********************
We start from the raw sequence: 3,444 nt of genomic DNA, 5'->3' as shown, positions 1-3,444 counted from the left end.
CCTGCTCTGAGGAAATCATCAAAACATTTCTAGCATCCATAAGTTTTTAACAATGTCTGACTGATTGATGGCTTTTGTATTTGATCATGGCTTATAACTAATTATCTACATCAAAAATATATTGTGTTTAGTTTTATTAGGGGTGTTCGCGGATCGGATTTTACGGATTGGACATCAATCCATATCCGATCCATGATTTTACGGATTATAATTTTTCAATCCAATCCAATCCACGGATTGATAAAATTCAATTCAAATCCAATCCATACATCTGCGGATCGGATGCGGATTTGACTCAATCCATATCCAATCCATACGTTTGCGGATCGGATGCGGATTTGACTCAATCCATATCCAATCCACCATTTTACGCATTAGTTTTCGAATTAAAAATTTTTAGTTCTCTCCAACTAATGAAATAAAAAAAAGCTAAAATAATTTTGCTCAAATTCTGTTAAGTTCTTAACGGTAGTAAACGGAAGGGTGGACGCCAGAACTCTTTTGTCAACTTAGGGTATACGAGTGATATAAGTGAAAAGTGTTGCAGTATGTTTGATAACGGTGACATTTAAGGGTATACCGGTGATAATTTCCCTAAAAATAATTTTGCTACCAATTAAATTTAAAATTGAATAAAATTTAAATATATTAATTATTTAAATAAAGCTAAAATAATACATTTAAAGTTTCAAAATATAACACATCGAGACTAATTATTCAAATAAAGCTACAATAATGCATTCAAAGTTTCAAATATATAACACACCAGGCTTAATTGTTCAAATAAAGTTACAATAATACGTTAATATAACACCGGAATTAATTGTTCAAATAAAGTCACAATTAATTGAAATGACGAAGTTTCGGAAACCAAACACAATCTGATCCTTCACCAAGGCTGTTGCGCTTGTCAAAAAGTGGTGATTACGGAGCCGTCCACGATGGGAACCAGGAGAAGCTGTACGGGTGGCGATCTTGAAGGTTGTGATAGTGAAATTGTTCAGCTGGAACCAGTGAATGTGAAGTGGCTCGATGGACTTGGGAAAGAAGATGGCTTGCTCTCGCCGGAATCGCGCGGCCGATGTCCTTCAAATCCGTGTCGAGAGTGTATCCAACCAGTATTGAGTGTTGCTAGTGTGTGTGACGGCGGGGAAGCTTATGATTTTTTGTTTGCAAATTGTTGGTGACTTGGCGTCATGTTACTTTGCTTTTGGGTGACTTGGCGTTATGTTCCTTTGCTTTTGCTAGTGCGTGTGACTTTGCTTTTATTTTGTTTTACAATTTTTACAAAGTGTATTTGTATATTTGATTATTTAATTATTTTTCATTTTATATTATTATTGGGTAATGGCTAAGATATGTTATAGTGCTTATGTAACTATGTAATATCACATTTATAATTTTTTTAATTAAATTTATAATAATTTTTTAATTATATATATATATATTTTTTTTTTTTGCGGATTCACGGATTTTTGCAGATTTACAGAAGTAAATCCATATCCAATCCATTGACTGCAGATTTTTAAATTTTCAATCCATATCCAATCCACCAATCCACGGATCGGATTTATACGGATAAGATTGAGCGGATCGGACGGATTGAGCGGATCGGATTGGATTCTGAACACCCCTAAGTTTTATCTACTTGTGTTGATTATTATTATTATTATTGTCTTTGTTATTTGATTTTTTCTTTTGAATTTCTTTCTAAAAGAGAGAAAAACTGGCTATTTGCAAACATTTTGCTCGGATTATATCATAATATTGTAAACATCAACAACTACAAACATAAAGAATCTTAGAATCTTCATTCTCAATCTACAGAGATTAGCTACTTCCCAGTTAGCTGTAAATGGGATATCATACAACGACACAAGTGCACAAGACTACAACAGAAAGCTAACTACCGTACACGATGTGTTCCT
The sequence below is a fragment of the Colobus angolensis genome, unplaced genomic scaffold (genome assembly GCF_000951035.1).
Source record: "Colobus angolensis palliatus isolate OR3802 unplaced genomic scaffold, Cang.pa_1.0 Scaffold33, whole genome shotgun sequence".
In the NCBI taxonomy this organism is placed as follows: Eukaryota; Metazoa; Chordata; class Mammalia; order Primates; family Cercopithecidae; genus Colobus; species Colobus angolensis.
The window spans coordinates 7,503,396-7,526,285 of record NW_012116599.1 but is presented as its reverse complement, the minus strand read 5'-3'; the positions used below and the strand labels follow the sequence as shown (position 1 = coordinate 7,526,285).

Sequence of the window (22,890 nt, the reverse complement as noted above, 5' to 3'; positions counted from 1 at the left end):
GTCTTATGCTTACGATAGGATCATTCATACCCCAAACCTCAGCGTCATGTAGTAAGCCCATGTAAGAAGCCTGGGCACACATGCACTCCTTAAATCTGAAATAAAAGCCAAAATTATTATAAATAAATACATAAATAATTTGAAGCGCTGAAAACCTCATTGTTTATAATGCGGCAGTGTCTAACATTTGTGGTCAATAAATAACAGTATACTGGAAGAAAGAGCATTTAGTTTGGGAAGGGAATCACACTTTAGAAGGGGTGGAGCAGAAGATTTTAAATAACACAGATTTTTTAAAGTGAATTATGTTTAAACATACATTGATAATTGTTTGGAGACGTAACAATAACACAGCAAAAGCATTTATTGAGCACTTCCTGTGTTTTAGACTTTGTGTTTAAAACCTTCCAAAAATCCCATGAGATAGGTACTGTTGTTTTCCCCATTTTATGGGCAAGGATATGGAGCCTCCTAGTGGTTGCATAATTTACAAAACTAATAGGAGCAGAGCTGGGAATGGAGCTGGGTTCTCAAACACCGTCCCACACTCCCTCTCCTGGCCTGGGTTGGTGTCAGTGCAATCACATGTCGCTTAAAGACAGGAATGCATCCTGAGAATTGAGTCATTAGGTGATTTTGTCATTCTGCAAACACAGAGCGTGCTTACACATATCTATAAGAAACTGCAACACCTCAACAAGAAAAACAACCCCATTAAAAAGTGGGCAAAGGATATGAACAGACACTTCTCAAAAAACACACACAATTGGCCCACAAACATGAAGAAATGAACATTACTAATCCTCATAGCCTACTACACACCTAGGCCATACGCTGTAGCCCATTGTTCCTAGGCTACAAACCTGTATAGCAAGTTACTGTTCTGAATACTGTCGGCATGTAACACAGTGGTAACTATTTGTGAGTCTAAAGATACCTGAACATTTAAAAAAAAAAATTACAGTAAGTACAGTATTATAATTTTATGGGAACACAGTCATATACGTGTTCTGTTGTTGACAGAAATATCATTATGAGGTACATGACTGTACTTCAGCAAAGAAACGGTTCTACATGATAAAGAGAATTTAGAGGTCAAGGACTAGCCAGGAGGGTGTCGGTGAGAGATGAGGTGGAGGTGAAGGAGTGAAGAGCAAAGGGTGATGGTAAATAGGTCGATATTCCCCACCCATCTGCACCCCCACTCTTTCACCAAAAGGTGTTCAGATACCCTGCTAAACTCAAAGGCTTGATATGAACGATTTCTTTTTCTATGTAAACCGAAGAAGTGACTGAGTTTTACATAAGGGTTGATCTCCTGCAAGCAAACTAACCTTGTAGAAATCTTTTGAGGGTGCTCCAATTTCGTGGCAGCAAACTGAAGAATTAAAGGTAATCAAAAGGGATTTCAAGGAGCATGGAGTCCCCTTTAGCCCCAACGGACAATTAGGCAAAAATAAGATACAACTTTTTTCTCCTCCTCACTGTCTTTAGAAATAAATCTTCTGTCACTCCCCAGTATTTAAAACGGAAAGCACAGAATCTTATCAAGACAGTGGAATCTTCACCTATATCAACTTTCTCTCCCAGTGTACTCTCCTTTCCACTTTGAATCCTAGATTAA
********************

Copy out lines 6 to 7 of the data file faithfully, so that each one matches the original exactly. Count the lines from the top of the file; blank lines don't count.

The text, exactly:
The window spans coordinates 7,503,396-7,526,285 of record NW_012116599.1 but is presented as its reverse complement, the minus strand read 5'-3'; the positions used below and the strand labels follow the sequence as shown (position 1 = coordinate 7,526,285).

Sequence of the window (22,890 nt, the reverse complement as noted above, 5' to 3'; positions counted from 1 at the left end):